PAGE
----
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16-905-BOS
Monday, May 16, 2016

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County Employment and Wages in New Hampshire — Third Quarter 2015

Employment in Hillsborough County rose 1.3 percent from September 2014 to September 2015, the U.S. Bureau of Labor Statistics reported today. Rockingham, New Hampshire’s other large county, saw an employment gain of 2.7 percent. (Large counties are defined as those with employment of 75,000 or more as measured by 2014 annual average employment.) Regional Commissioner Deborah A. Brown noted that employment growth in Rockingham county was above the 1.9-percent national average.

Nationwide, employment increased in 312 of the 342 largest U.S. counties. The largest over-the-year percentage increase in employment was in Williamson, Tenn. (6.5 percent); Ector, Texas, experienced the largest over-the-year decrease (-8.3 percent).

Among New Hampshire’s two large counties, employment was higher in Hillsborough County (197,500) in September 2015. Together, both large counties accounted for 53.4 percent of total employment within the state. Nationwide, the 342 largest counties made up 72.2 percent of total U.S. employment.

The average weekly wage in Rockingham rose 2.2 percent to $938 from the third quarter of 2014 to the third quarter of 2015. The average weekly wage in Hillsborough, at $1,031, increased 1.5 percent. See table 1 .)

Nationally, the average weekly wage increased 2.6 percent over the year to $974.

Employment and wage levels (but not over-the-year changes) are also available for the eight counties in New Hampshire with employment below 75,000. All of these smaller counties had average weekly wages below the national average. (See table 2 .)

Large County Wage Changes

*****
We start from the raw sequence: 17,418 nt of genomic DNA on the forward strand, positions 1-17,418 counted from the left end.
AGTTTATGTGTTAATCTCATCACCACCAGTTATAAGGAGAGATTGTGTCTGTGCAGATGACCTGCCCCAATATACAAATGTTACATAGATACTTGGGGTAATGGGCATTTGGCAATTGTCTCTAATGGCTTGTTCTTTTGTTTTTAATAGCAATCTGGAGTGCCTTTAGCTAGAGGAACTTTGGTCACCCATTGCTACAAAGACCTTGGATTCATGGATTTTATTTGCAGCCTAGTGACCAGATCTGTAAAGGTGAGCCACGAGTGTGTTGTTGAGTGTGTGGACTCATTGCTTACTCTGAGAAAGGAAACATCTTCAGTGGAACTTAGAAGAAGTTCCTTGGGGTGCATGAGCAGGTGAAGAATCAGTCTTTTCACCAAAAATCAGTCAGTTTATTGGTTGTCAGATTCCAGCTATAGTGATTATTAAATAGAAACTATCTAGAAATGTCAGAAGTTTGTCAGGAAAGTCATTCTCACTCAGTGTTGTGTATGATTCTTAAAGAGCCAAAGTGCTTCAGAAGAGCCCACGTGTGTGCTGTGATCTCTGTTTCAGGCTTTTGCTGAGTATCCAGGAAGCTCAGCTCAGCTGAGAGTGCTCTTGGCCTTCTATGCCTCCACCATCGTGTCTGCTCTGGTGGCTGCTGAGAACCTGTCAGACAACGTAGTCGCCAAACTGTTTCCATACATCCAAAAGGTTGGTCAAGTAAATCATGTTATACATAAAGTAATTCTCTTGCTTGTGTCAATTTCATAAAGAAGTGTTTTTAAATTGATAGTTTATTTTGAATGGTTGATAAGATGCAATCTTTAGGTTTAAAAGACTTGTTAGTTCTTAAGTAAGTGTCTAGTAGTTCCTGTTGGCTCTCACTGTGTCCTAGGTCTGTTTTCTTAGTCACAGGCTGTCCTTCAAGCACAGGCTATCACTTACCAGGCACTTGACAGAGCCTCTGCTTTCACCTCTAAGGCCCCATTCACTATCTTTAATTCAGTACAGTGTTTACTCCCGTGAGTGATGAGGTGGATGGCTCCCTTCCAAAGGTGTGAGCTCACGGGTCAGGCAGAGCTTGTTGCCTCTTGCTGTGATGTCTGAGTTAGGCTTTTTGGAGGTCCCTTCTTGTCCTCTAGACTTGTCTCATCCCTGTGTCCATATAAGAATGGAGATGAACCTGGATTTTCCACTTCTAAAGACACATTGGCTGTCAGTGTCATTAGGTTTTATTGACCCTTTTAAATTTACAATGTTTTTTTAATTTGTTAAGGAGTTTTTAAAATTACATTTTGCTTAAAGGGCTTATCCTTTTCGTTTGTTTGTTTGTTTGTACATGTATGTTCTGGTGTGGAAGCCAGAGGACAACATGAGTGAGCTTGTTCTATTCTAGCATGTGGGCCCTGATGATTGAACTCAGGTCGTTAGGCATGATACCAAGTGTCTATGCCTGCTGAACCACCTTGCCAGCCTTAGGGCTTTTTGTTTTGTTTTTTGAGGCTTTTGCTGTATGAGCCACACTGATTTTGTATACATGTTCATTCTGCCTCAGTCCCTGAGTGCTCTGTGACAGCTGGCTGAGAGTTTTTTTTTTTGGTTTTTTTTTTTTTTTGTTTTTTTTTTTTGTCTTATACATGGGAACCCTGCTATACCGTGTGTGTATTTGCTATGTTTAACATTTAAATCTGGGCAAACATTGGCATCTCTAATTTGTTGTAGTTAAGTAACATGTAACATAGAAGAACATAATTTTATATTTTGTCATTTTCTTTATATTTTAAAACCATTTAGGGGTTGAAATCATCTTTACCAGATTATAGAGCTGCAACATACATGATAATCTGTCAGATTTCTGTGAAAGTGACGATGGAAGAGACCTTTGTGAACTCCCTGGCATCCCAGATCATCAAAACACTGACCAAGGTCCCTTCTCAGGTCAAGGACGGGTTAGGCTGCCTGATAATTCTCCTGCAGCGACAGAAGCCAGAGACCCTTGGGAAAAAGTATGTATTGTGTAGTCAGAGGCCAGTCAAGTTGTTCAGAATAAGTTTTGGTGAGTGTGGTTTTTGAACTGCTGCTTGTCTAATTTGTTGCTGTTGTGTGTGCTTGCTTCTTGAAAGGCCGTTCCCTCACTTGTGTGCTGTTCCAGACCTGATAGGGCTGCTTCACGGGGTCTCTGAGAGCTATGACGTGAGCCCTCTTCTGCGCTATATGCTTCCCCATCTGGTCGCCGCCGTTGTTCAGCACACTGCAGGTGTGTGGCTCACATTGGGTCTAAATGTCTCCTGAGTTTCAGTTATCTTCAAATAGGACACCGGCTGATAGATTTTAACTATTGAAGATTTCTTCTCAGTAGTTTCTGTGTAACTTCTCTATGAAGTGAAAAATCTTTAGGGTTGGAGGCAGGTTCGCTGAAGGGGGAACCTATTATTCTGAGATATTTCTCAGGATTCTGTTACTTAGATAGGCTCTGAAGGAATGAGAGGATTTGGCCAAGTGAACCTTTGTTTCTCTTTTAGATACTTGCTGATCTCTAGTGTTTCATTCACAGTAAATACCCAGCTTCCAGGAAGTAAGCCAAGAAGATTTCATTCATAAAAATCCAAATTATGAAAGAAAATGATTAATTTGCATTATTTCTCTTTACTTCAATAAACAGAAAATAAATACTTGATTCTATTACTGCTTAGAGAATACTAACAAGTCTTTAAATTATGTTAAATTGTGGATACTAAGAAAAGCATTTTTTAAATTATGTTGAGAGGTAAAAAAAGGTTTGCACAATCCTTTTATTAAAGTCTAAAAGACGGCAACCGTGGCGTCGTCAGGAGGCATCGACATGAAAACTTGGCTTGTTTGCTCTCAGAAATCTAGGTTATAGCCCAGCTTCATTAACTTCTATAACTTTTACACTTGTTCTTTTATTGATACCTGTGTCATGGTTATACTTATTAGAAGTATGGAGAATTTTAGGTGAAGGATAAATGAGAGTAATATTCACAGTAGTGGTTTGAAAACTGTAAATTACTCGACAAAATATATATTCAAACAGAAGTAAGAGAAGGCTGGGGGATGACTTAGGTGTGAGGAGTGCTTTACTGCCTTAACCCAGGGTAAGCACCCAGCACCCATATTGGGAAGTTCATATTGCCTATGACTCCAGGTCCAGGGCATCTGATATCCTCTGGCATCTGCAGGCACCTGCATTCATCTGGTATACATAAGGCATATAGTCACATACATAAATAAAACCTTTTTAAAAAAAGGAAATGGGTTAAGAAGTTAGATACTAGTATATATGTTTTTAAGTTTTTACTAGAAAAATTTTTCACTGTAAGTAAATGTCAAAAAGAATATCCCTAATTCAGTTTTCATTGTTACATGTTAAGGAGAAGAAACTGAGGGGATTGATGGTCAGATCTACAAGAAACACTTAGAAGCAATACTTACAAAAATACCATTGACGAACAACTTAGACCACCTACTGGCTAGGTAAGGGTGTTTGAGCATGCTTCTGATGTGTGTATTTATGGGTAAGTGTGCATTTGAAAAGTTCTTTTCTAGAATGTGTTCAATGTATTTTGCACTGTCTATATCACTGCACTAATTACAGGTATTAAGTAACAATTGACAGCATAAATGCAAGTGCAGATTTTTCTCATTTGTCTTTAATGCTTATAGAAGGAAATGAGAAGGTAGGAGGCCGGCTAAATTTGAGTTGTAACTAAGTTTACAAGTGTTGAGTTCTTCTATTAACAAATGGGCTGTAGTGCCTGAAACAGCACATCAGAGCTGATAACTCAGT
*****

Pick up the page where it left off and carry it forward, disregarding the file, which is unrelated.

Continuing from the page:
The 2.2-percent wage gain in Rockingham County ranked 204th among the 342 largest U.S. counties. Hillsborough’s 1.5-percent wage increase ranked 265th. Nationwide, Rockland, N.Y., had the largest over-the-year increase in average weekly wages with a gain of 24.9 percent in the third quarter of 2015. Across the country, 319 of the largest counties experienced over-the-year increases in average weekly wages.

Of the 342 largest U.S. counties, 20 experienced decreases in average weekly wages. Midland,Texas, had the largest percentage decrease with a loss of 6.7 percent. Ector,Texas, had the second largest percentage decrease in average weekly wages of 4.9 percent, followed by Lafayette, La. (-3.2 percent); Stark, Ohio (-2.1 percent); and Gregg, Texas (-1.5 percent).

Large County Average Weekly Wages

Hillsborough County’s average weekly wage of $1,031 placed 76th in the national ranking, putting it in the top quarter of the 342 largest counties. Rockingham County’s $938 weekly wage was in the top half (126th) but was below the U.S. average of $974.

Among the 242 counties with average weekly wages below the national average, Horry, S.C. ($598), reported the lowest wage, followed by the counties of Cameron, Texas ($615), Hidalgo, Texas ($624), Webb, Texas ($658), and Marion, Fla. ($658).